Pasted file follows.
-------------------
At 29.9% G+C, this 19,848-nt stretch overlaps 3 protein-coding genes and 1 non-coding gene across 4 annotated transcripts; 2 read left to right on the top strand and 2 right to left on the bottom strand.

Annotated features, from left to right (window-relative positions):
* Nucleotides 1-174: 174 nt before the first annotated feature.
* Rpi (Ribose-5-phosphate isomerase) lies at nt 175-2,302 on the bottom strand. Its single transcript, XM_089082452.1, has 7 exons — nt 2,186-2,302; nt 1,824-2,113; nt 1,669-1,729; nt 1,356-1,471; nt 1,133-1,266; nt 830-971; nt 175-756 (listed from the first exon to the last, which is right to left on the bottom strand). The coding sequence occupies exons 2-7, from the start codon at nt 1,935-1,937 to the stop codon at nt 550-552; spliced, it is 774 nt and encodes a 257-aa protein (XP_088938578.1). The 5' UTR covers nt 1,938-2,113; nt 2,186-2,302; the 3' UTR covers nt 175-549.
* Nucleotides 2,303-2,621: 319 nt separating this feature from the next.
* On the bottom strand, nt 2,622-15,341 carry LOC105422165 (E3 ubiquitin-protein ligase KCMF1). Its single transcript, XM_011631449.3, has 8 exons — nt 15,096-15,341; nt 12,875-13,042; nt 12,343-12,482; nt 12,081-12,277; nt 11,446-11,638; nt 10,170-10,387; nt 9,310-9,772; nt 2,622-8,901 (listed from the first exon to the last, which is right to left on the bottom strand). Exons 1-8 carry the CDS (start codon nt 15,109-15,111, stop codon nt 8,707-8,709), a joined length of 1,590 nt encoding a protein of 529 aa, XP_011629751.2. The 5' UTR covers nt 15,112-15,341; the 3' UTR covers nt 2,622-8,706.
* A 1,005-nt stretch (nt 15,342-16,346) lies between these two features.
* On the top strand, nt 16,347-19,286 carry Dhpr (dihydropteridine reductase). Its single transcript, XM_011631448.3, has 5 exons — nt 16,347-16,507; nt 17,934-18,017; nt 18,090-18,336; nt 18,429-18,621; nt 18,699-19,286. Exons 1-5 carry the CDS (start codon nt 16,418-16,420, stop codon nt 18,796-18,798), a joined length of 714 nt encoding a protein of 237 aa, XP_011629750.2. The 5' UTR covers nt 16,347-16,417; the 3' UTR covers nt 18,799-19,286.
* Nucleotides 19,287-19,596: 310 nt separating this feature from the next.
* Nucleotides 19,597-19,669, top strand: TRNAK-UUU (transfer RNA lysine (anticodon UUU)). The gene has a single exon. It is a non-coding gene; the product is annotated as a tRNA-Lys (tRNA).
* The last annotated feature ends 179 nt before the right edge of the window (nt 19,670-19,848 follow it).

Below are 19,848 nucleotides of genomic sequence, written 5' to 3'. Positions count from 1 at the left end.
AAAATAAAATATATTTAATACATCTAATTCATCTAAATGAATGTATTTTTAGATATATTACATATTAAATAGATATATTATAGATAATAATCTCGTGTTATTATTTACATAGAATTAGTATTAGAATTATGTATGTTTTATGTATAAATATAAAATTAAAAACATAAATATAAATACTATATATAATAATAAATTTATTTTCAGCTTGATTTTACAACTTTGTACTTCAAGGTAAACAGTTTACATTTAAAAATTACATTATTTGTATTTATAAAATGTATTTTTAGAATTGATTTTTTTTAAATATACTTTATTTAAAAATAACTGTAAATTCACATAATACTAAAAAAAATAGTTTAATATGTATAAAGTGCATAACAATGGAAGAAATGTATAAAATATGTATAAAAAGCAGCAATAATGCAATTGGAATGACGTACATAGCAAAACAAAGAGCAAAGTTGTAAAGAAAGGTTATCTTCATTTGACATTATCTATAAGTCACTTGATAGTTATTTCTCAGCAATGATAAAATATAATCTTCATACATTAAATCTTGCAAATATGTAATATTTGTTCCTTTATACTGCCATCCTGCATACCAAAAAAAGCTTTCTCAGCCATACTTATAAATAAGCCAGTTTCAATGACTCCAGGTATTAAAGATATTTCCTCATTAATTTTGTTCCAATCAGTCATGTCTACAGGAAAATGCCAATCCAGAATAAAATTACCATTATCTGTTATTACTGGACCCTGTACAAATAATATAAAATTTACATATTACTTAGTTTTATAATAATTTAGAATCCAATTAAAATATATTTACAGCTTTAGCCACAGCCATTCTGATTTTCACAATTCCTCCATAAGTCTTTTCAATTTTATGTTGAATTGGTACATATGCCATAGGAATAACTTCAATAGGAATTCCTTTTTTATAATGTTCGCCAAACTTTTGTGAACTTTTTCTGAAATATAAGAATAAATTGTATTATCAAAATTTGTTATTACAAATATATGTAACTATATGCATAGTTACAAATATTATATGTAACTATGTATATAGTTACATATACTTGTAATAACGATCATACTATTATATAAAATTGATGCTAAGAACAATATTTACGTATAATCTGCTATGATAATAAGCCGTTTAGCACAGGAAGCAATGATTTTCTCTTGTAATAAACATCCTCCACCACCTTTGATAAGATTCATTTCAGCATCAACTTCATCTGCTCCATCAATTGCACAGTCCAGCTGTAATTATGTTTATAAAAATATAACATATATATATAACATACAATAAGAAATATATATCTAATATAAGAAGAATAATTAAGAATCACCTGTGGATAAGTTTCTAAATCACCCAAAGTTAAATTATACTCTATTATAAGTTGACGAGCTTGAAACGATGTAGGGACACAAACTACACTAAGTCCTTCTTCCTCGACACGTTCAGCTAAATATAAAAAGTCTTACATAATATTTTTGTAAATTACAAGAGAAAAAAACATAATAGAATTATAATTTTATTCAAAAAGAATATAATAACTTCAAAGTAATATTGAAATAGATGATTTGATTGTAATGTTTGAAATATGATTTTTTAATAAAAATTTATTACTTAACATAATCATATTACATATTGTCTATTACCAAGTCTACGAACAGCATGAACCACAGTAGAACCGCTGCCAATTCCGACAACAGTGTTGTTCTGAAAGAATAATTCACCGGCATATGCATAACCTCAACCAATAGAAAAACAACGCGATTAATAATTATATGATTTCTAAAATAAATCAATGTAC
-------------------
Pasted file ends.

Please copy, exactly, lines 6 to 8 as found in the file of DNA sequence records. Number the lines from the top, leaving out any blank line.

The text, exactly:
* On the bottom strand, nt 2,622-15,341 carry LOC105422165 (E3 ubiquitin-protein ligase KCMF1). Its single transcript, XM_011631449.3, has 8 exons — nt 15,096-15,341; nt 12,875-13,042; nt 12,343-12,482; nt 12,081-12,277; nt 11,446-11,638; nt 10,170-10,387; nt 9,310-9,772; nt 2,622-8,901 (listed from the first exon to the last, which is right to left on the bottom strand). Exons 1-8 carry the CDS (start codon nt 15,109-15,111, stop codon nt 8,707-8,709), a joined length of 1,590 nt encoding a protein of 529 aa, XP_011629751.2. The 5' UTR covers nt 15,112-15,341; the 3' UTR covers nt 2,622-8,706.
* A 1,005-nt stretch (nt 15,342-16,346) lies between these two features.
* On the top strand, nt 16,347-19,286 carry Dhpr (dihydropteridine reductase). Its single transcript, XM_011631448.3, has 5 exons — nt 16,347-16,507; nt 17,934-18,017; nt 18,090-18,336; nt 18,429-18,621; nt 18,699-19,286. Exons 1-5 carry the CDS (start codon nt 16,418-16,420, stop codon nt 18,796-18,798), a joined length of 714 nt encoding a protein of 237 aa, XP_011629750.2. The 5' UTR covers nt 16,347-16,417; the 3' UTR covers nt 18,799-19,286.